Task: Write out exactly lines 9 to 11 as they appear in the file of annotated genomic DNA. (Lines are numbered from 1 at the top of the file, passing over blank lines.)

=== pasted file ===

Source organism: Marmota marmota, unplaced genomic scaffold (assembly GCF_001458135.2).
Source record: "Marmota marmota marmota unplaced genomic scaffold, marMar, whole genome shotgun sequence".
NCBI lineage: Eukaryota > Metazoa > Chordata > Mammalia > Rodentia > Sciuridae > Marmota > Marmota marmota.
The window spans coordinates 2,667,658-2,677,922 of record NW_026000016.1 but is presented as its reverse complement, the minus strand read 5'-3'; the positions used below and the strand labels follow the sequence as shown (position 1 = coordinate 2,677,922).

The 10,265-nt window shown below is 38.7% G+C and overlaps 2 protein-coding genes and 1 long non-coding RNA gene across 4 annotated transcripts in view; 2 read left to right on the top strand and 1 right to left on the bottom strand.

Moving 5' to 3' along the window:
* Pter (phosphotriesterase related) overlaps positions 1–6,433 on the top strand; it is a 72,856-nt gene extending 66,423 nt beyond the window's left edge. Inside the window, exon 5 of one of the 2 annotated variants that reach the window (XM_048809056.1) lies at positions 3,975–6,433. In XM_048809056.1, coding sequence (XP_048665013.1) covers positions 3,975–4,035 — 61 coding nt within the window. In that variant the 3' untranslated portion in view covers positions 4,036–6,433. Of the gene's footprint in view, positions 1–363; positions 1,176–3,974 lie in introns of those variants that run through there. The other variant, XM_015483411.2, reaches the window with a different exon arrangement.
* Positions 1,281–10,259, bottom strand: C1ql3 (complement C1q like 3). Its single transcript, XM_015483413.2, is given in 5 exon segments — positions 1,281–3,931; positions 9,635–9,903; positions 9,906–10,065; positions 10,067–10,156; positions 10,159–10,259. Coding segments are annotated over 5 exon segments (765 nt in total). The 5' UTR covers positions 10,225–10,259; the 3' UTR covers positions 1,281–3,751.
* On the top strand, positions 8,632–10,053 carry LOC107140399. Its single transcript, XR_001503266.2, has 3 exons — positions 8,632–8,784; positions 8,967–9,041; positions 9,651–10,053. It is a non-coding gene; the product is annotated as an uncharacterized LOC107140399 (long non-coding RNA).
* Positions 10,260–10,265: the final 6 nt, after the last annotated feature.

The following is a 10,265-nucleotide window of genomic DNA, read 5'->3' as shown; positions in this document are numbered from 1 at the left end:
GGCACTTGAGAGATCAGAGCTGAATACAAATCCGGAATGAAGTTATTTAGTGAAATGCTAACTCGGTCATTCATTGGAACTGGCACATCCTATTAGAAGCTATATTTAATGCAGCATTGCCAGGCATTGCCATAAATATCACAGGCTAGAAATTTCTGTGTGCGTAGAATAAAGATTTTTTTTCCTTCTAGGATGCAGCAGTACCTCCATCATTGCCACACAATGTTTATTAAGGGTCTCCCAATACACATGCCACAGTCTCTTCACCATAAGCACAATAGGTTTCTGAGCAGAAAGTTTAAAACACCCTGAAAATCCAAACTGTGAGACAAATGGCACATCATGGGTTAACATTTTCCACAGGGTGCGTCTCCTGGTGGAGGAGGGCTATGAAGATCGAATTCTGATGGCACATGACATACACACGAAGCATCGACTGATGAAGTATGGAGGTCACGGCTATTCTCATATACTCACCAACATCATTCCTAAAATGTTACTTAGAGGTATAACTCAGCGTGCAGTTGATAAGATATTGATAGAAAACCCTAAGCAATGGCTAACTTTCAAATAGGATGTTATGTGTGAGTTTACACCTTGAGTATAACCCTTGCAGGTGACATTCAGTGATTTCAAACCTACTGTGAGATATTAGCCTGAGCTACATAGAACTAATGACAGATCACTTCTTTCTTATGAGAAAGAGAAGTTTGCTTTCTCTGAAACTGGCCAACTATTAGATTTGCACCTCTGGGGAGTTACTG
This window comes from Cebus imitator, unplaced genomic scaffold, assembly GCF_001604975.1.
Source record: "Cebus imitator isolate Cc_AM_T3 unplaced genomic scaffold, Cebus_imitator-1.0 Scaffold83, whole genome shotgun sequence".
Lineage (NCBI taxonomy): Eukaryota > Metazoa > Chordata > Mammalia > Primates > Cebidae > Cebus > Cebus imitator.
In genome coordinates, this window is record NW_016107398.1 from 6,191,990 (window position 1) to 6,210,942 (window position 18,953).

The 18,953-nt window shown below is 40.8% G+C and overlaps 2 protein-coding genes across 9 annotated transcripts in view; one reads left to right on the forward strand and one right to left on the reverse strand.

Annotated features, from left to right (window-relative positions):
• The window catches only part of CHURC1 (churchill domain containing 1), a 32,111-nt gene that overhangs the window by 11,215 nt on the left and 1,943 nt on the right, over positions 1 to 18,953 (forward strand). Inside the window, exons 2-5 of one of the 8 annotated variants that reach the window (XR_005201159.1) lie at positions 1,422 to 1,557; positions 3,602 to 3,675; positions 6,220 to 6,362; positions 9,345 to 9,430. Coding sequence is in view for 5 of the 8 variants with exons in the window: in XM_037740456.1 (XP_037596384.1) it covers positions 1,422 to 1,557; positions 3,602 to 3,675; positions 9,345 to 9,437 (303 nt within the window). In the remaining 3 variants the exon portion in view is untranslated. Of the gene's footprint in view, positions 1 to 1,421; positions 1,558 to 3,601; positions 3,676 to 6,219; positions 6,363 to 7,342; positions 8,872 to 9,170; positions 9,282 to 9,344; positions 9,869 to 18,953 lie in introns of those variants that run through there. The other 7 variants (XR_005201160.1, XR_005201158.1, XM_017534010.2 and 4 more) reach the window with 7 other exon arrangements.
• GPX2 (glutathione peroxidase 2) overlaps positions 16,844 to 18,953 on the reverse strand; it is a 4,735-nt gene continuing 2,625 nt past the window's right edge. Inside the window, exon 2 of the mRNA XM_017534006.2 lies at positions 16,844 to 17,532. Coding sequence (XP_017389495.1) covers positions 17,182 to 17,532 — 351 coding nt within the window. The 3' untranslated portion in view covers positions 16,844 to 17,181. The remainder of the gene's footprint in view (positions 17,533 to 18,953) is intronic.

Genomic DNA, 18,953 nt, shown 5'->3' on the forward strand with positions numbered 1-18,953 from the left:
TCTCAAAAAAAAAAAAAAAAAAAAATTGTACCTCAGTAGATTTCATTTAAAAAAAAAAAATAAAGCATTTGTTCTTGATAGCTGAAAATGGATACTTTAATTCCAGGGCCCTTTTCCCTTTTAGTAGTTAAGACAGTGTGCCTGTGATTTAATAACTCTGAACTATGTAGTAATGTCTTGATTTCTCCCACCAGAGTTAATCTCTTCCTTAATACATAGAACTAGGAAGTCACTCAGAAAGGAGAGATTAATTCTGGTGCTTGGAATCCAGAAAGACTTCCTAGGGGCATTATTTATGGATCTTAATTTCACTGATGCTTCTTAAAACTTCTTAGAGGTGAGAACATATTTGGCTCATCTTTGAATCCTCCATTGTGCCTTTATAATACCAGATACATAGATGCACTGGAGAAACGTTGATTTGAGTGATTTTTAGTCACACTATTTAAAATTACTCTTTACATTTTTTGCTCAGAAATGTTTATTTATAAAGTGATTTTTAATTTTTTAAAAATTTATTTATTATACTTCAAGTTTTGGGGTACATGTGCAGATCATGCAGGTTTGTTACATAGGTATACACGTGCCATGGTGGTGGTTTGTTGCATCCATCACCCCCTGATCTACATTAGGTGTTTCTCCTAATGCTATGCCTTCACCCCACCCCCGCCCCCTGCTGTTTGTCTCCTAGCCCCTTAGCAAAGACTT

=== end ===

* On the top strand, positions 8,632–10,053 carry LOC107140399. Its single transcript, XR_001503266.2, has 3 exons — positions 8,632–8,784; positions 8,967–9,041; positions 9,651–10,053. It is a non-coding gene; the product is annotated as an uncharacterized LOC107140399 (long non-coding RNA).
* Positions 10,260–10,265: the final 6 nt, after the last annotated feature.

The following is a 10,265-nucleotide window of genomic DNA, read 5'->3' as shown; positions in this document are numbered from 1 at the left end: